Mark Zuckerberg is on a transparency tour. Earlier this month, the Facebook CEO held a livestreamed version of the social media company’s normally closed employee Q&As. And on Thursday, he streamed a live talk at Georgetown University about the company’s decisions not to ban outright false political ads and about free speech in general.
But all these attempts at transparency aren’t happening in a vacuum. The open Q&A was a response to The Verge publishing audio and transcripts from one of these internal meetings. The free speech talk came after Politico reported that Zuckerberg was having dinners with conservative pundits and after Facebook has received flak for letting President Trump post false political ads.
And, perhaps more importantly, what Zuckerberg is saying doesn’t seem to be new or at all revealing. Does it matter if you’re being transparent if you aren’t really saying anything?
What he did talk about were concepts we’re all very familiar with.
On Thursday, Zuckerberg talked about the importance of free speech — giving people a voice — and how it brings people together. “More people being able to share their experiences and perspectives has always been necessary to build a more inclusive society,” he said.
He said “together” 14 times in a 40-minute speech.
He defended Facebook’s increasingly indefensible decision to publish political ads that contain lies, saying that to do otherwise would be putting too much power in the hands of tech company. It’s a continuation of Facebook’s “we’re a platform, not a publisher” line.
“And while I certainly worry about an erosion of truth, I don’t think most people want to live in a world where you can only post things that tech companies judged to be 100 percent true,” Zuckerberg said on Thursday. “Banning political ads favors incumbents and whoever the media chooses to cover.”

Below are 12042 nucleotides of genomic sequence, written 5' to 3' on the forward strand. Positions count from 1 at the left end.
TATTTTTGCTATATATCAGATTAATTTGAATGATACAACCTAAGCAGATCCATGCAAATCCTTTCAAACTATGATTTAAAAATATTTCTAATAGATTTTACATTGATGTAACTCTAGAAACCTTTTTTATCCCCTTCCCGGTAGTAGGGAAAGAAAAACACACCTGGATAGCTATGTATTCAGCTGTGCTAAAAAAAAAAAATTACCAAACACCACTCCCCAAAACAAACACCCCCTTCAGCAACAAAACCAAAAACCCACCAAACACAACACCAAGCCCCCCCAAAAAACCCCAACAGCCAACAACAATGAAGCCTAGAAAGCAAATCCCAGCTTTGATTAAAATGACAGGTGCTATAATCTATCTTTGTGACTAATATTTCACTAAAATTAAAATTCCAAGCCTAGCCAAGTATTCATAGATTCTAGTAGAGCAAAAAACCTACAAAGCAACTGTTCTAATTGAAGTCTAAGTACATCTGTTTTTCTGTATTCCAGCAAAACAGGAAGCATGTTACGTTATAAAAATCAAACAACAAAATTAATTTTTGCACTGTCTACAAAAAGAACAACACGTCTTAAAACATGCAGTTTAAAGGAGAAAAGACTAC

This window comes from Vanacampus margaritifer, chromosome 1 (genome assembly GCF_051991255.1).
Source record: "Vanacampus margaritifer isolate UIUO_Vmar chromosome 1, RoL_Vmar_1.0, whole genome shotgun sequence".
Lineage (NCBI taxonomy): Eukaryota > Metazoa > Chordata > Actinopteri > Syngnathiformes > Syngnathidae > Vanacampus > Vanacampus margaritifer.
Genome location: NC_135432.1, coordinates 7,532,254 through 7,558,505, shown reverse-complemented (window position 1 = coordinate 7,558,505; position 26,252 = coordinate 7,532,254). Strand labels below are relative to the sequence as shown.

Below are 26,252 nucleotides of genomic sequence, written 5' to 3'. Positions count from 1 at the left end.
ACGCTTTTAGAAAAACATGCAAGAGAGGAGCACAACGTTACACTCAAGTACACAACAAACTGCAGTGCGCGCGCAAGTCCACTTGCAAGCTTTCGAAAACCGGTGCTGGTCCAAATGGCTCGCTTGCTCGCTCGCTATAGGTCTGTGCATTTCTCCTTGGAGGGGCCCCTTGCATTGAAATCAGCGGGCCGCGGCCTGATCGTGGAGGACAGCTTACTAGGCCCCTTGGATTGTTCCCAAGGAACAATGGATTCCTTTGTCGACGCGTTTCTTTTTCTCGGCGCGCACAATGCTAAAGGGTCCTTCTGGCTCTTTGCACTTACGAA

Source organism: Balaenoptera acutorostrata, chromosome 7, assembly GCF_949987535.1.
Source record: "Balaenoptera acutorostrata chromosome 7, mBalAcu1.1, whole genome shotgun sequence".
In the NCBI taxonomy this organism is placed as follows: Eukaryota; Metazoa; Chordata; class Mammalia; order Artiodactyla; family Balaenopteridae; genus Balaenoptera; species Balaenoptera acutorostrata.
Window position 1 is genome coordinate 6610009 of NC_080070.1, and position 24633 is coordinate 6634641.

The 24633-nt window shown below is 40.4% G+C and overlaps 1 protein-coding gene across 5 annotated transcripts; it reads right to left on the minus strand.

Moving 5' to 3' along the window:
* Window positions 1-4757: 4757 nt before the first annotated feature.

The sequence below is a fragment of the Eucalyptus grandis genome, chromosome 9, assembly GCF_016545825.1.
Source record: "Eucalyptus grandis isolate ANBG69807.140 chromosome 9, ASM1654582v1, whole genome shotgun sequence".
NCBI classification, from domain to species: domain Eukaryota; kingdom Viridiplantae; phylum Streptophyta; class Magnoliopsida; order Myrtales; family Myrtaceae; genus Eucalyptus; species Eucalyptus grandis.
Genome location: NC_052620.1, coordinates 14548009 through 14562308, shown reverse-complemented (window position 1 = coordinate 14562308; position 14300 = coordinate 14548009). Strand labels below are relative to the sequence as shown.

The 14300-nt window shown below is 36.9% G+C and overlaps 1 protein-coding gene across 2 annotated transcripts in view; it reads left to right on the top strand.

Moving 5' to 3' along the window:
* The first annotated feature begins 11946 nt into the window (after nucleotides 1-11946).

He also downplayed the impact of Russian interference in the 2016 election on Facebook and suggested the real concern was not the content but that Russian actors were posting it.
“The solution here is to verify the identities of anyone who’s getting a wide amount of distribution and to get a lot better at identifying and taking down fake accounts,” he said. “So we now require you to provide a government ID and to prove your location if you want to run political ads.”
Zuckerberg also reiterated that Facebook is using AI to find and take down fake accounts — a drum he has been beating as a solution for Facebook’s many ills.
He also mentioned again how Facebook is establishing an independent oversight board to hear appeals of the content moderation decisions Facebook does make (all the time).
One thing that did seem to be new was Facebook’s origin story. Instead of a way to rate his fellow Harvard students’ attractiveness, Zuckerberg told the Georgetown audience that the idea arose amid uncertainty about the Iraq war, which shaped his “belief that giving more people a voice gives power to the powerless and pushes society to get better over time.”
And of course, right before Mark Zuckerberg founded Facebook with the noble goal of promoting free expression and giving voice to the powerless, he founded FaceMash with the noble goal of allowing his Harvard classmates to rate each other on their hotness. https://t.co/PYcr071Ek1 pic.twitter.com/05B2xybzMx
— Will Oremus (@WillOremus) October 17, 2019
Overall, Zuckerberg strung a lot of words together that sounded nice and were inoffensive, but they fell far short of showing that Facebook is willing to make the real hard decisions it would take to make its platform healthy. “I believe in giving people a voice because at the end of the day I believe in people,” he said. (Some have suggested that Facebook could actually fix some of its problems by changing its algorithm so it doesn’t prioritize engagement, which often is highest among divisive topics like abortion and guns — and fake news.)
Rather, it seems that all of this transparency is instead Facebook taking a defensive position as the good guy with nothing to hide. These attempts at transparency are really just a response to critics like presidential frontrunner Elizabeth Warren, who wants to break up the company. It also seems like a cover for not having fixed a whole lot since 2016.
Facebook has yet to share the extensive information it promised about disinformation on the platform after the 2016 election. And foreign actors are still finding ways to exploit the platform. China has been using it in an information war over the Hong Kong protests. Networks in Iran have been spreading disinformation to the US and Britain. Facebook has since taken down the offending accounts and posts.
Of course, people will be mad no matter what Facebook does. It appears that in reaction, Facebook is choosing not to do much of anything.